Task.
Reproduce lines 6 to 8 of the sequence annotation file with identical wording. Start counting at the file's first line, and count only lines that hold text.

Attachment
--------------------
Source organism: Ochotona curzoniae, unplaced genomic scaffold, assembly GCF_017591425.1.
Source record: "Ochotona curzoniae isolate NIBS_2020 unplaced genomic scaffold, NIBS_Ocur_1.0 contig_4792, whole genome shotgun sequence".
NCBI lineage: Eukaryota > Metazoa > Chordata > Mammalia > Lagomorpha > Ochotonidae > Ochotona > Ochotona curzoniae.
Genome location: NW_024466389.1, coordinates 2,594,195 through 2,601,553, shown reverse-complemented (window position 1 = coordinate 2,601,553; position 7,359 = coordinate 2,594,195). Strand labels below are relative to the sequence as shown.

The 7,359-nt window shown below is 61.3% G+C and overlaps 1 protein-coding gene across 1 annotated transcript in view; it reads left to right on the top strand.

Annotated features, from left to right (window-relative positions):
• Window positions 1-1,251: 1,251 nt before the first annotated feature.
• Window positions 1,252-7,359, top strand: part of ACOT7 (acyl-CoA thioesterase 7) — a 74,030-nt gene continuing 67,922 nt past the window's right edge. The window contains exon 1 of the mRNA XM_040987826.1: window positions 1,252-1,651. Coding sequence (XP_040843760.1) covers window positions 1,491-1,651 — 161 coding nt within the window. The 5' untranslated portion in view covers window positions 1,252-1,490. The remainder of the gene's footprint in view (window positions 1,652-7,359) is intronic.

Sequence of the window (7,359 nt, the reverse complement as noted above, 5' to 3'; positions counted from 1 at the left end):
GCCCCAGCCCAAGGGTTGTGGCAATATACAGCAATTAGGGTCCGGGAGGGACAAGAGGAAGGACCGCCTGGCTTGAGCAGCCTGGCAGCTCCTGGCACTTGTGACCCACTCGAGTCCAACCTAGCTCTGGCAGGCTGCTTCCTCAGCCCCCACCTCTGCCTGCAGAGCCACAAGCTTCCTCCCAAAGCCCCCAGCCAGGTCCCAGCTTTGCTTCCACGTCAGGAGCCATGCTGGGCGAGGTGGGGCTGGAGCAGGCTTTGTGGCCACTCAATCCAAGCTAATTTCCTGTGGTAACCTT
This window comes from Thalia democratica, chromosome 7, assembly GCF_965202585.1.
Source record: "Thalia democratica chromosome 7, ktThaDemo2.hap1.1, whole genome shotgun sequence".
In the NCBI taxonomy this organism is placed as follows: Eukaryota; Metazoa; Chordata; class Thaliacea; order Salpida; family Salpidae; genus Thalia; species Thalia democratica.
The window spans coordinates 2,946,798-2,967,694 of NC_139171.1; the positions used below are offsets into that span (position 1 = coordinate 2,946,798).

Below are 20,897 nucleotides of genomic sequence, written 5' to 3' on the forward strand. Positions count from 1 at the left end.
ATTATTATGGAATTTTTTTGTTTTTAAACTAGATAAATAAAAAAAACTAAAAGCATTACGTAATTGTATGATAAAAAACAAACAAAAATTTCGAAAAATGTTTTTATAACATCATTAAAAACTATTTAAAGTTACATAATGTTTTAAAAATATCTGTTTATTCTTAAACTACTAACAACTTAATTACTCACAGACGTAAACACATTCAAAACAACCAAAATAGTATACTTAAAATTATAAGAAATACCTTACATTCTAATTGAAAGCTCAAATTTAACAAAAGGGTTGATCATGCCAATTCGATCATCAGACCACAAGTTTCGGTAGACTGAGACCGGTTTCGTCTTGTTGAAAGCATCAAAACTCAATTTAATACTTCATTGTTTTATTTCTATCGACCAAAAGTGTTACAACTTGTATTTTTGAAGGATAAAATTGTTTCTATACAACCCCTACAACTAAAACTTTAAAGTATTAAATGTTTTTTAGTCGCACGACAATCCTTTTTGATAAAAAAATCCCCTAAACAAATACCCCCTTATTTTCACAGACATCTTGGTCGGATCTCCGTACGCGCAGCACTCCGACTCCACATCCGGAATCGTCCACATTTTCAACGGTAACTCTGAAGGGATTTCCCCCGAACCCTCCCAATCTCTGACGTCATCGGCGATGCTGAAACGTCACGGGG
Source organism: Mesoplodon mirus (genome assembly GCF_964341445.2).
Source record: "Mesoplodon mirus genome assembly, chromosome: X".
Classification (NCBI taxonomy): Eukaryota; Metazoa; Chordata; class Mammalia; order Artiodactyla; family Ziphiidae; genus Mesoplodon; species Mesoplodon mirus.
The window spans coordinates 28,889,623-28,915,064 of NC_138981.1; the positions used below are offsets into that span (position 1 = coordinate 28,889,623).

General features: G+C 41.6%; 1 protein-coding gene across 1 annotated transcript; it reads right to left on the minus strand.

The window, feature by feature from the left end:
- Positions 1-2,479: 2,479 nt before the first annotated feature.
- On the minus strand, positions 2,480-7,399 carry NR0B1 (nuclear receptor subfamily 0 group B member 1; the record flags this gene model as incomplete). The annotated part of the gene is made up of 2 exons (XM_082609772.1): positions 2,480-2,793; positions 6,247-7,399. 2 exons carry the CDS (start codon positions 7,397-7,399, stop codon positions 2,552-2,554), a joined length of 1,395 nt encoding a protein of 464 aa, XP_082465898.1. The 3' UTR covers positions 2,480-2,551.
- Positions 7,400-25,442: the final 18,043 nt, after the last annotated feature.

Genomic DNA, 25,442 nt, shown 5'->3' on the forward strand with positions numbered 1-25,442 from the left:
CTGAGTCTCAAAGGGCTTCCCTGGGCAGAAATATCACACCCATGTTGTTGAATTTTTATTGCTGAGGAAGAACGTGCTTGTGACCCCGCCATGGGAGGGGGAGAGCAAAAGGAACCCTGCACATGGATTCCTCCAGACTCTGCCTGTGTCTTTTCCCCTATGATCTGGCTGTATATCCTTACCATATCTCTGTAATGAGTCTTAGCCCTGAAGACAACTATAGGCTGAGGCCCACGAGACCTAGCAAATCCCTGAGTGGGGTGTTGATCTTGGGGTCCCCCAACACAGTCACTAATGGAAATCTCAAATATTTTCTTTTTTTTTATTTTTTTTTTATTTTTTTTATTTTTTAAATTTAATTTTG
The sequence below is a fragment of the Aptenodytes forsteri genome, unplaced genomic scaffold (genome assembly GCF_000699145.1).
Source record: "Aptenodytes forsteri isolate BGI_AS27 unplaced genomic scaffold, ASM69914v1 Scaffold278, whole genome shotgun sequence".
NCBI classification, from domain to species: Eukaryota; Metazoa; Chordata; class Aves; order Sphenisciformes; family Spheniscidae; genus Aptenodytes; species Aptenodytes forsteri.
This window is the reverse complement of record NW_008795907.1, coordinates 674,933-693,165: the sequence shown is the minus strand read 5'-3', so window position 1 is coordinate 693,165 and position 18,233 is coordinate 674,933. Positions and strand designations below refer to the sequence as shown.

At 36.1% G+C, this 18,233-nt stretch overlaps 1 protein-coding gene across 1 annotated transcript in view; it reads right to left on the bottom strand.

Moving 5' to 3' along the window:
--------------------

Annotated features, from left to right (window-relative positions):
• Window positions 1-1,251: 1,251 nt before the first annotated feature.
• Window positions 1,252-7,359, top strand: part of ACOT7 (acyl-CoA thioesterase 7) — a 74,030-nt gene continuing 67,922 nt past the window's right edge. The window contains exon 1 of the mRNA XM_040987826.1: window positions 1,252-1,651. Coding sequence (XP_040843760.1) covers window positions 1,491-1,651 — 161 coding nt within the window. The 5' untranslated portion in view covers window positions 1,252-1,490. The remainder of the gene's footprint in view (window positions 1,652-7,359) is intronic.